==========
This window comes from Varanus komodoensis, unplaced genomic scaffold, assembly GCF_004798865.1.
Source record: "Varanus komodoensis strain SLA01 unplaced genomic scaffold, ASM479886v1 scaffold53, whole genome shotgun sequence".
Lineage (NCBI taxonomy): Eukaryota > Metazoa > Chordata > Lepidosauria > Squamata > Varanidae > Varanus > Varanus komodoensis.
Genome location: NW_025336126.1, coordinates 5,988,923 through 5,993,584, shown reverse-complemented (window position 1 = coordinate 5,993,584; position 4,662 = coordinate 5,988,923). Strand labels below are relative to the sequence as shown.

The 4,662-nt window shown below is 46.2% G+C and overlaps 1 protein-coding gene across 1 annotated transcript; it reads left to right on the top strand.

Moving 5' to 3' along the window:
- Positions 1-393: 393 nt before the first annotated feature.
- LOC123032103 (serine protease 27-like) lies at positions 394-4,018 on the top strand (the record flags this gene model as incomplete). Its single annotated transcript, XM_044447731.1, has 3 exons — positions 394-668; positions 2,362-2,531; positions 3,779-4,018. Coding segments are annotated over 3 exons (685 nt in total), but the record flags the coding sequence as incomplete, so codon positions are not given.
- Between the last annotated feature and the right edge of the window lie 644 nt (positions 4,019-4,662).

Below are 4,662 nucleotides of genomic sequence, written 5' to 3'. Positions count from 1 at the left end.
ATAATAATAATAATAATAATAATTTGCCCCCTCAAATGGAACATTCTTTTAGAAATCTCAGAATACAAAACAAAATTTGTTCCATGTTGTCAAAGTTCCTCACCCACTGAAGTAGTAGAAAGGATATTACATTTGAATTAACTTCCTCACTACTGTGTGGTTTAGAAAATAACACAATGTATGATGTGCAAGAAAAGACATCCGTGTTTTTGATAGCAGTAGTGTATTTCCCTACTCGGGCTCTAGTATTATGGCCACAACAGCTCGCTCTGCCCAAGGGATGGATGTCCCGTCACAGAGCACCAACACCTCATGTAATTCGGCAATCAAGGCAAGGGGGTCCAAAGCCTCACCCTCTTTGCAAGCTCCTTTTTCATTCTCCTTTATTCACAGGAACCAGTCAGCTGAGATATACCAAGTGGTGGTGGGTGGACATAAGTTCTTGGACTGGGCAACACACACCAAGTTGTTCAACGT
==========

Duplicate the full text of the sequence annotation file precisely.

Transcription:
This window comes from Varanus komodoensis, unplaced genomic scaffold, assembly GCF_004798865.1.
Source record: "Varanus komodoensis strain SLA01 unplaced genomic scaffold, ASM479886v1 scaffold53, whole genome shotgun sequence".
Lineage (NCBI taxonomy): Eukaryota > Metazoa > Chordata > Lepidosauria > Squamata > Varanidae > Varanus > Varanus komodoensis.
Genome location: NW_025336126.1, coordinates 5,988,923 through 5,993,584, shown reverse-complemented (window position 1 = coordinate 5,993,584; position 4,662 = coordinate 5,988,923). Strand labels below are relative to the sequence as shown.

The 4,662-nt window shown below is 46.2% G+C and overlaps 1 protein-coding gene across 1 annotated transcript; it reads left to right on the top strand.

Moving 5' to 3' along the window:
- Positions 1-393: 393 nt before the first annotated feature.
- LOC123032103 (serine protease 27-like) lies at positions 394-4,018 on the top strand (the record flags this gene model as incomplete). Its single annotated transcript, XM_044447731.1, has 3 exons — positions 394-668; positions 2,362-2,531; positions 3,779-4,018. Coding segments are annotated over 3 exons (685 nt in total), but the record flags the coding sequence as incomplete, so codon positions are not given.
- Between the last annotated feature and the right edge of the window lie 644 nt (positions 4,019-4,662).

Below are 4,662 nucleotides of genomic sequence, written 5' to 3'. Positions count from 1 at the left end.
ATAATAATAATAATAATAATAATTTGCCCCCTCAAATGGAACATTCTTTTAGAAATCTCAGAATACAAAACAAAATTTGTTCCATGTTGTCAAAGTTCCTCACCCACTGAAGTAGTAGAAAGGATATTACATTTGAATTAACTTCCTCACTACTGTGTGGTTTAGAAAATAACACAATGTATGATGTGCAAGAAAAGACATCCGTGTTTTTGATAGCAGTAGTGTATTTCCCTACTCGGGCTCTAGTATTATGGCCACAACAGCTCGCTCTGCCCAAGGGATGGATGTCCCGTCACAGAGCACCAACACCTCATGTAATTCGGCAATCAAGGCAAGGGGGTCCAAAGCCTCACCCTCTTTGCAAGCTCCTTTTTCATTCTCCTTTATTCACAGGAACCAGTCAGCTGAGATATACCAAGTGGTGGTGGGTGGACATAAGTTCTTGGACTGGGCAACACACACCAAGTTGTTCAACGT